My Life in a Box

First there was my random assortment of plastic necklaces from the 80’s that I had adored before I was in school. I would never wear any of these necklaces, and haven’t since Kindergarten, but they brought back memories of shopping with my mother at the Bon Marche and coming home with a bag of work clothes for her and one plastic pastel necklace for me. After much indecision, the necklaces went into my “To Ebay or Throw Away” pile on the bed.

I like to call the transition from my current apartment to my future apartment The Great Move. I’ve given it this name not because it’s the first move I’ve ever made, nor because it’s the last, but because it’s the first move where I have to downsize all of my possessions. Most of my friends haven’t had to experience this yet as they are on good terms with their parents and can keep their unneeded but wanted belongings in their old rooms. I, however, am not on good terms with my father and accordingly was forced to either move every last possession of mine or suffer having him throw them away. I choose to take everything that I owned when I first moved into my current apartment, including the 13+ giant tubs of beanie babies that consist of my inheritance. Now that Tyler and I have found the most perfect of perfect apartments to live in, which so happens to be only 505 square feet (our current place is about 700), I am forced to analyze the volume of all my possessions and try to decide what to keep and what not to keep.

Then there were the micro machines and die cast cars. These brought memories of pushing them on the kitchen floor in an attempt to see how fast and far they could go before our terrier (or terror) mutt attacked them. Since they were small and wouldn’t consume much space, I placed the mirco machines and my first ever die cast car (a silver DeLorean with doors that can be opened or closed) into my new and much smaller memory box. The remaining cars went into a paper box full of small toys that I am going to try and give away to trick-or-treaters this upcoming Halloween.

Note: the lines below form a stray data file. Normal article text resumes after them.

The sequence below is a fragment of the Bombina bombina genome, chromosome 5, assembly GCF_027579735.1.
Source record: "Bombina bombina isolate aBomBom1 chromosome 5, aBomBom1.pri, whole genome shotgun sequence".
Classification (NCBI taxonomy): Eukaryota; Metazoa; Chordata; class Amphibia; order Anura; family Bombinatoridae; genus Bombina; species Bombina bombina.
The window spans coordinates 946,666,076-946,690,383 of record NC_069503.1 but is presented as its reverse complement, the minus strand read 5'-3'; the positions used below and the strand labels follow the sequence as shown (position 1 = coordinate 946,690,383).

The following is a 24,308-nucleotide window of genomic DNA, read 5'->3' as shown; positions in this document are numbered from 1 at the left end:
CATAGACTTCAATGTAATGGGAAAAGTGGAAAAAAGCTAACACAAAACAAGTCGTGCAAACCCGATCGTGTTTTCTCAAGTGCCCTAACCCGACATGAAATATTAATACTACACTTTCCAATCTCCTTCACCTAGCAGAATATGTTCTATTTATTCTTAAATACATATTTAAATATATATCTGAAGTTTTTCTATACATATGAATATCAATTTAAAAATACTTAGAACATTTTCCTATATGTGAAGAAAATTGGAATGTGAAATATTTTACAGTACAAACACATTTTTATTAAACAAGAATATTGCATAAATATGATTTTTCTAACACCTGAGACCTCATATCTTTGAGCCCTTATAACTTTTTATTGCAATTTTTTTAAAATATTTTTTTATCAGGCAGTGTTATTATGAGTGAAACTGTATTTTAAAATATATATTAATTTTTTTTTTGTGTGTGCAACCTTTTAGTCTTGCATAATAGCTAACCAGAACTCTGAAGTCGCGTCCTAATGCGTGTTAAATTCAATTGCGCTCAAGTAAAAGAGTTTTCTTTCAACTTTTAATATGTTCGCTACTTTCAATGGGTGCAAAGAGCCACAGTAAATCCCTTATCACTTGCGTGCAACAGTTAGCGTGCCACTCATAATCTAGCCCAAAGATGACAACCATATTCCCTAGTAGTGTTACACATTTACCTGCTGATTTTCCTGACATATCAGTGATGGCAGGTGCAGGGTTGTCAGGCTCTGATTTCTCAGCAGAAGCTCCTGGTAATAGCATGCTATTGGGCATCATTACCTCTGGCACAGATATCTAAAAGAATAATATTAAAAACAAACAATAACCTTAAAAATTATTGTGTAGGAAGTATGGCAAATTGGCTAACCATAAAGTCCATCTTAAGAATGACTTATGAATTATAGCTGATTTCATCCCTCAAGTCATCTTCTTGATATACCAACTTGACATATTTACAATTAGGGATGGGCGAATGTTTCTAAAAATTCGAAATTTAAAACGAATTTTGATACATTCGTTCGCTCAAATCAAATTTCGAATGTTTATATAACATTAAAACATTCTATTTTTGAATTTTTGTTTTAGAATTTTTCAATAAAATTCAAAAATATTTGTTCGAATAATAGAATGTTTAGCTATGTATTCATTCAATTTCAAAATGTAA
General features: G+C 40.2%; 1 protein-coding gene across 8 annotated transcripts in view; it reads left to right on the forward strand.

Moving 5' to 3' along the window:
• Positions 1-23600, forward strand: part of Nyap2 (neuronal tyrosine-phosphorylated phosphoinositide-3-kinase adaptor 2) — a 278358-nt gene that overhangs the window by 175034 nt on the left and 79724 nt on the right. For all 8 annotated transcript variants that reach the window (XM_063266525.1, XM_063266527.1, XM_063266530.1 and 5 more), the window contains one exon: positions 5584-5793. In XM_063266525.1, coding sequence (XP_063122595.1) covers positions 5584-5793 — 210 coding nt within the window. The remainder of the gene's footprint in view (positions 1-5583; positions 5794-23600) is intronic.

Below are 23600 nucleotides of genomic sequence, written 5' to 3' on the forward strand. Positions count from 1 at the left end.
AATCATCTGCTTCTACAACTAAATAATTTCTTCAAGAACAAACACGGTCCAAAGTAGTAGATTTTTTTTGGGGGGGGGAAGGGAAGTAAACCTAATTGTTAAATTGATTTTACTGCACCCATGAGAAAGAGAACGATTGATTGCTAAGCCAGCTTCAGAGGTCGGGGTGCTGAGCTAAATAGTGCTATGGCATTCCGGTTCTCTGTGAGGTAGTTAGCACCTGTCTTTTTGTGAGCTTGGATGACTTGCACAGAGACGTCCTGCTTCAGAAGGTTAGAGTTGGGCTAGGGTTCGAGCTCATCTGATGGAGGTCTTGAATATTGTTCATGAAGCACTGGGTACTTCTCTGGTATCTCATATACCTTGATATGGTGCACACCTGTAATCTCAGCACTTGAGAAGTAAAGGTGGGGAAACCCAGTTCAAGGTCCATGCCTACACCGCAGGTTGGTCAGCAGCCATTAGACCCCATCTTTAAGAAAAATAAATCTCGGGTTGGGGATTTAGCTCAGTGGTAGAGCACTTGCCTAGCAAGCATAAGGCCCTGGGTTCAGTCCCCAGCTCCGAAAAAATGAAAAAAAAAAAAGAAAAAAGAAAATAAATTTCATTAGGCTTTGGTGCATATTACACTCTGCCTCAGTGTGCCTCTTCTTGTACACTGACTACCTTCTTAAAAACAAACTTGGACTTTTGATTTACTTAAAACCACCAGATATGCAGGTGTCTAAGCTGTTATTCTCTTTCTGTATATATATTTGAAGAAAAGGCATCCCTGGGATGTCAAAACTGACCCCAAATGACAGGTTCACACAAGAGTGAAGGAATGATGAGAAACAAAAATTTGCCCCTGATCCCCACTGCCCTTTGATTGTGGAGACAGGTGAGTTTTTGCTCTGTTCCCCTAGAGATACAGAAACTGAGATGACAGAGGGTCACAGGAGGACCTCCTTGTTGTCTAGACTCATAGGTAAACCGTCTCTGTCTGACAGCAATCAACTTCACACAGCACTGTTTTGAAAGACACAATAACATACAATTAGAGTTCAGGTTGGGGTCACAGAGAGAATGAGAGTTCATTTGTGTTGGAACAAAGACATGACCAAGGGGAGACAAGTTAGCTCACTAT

Because of the 13+ giant tubs of beanie babies, downsizing all of my possessions is a ghastly task. I did what I would in most circumstances- I tried to prep myself for the work by starting with the simplest task first. The simplest thing to downsize just so happened to be what I call my memory box. I used one of those plastic under the bed containers and filled it with random bits of junk from my childhood on through my last days of high school. It also ended up containing a couple of items from my mother that I inherited when she died. Most of the contents wouldn’t be bought on Ebay, which in my mind means they’re completely useless junk. However, when I opened up the contents of the box and dumped them onto the bed, I soon remembered the reason why each item had made its way into my memory box in the first place.

Items that might be considered important- such as my high school diploma- went into the new memory box next, with the cars filling in the wasted space of plastic groves beneath. A bag of marbles I had loved, tapes from past orchestra concerts and collectable coins given as gifts took up the rest of the space, leaving a little left for the odd assortment of pig and westie figurines I had bought my mother for one gift-giving occasion or another. My mother’s old glasses, random key chains, and other junk that had indifferent memories attached went into the “To Ebay or Throw Away” pile.

After I had sorted all the contents of the former memory box into their various destinations, I carefully examined the contents of my new memory box and found myself satisfied. I then decided to throw out the items that didn’t make it into the box or find another useful purpose. While collecting the random trinkets and junk into an old grocery bag, I found myself wondering how it was possible to attach so many memories to inanimate objects. Because each item I had kept, no matter how small and useless, had a pleasant memory attached to it, I soon realized that the contents of my box were not junk but physical memories.

A memory, whether physical or mental, is a hard thing to throw away.


  1. This sounds difficult. I've had to shave away at my possessions over the years, too…having gone from a three-bedroom house to a studio apartment.

  2. mysterious j says:

    i know how you feel.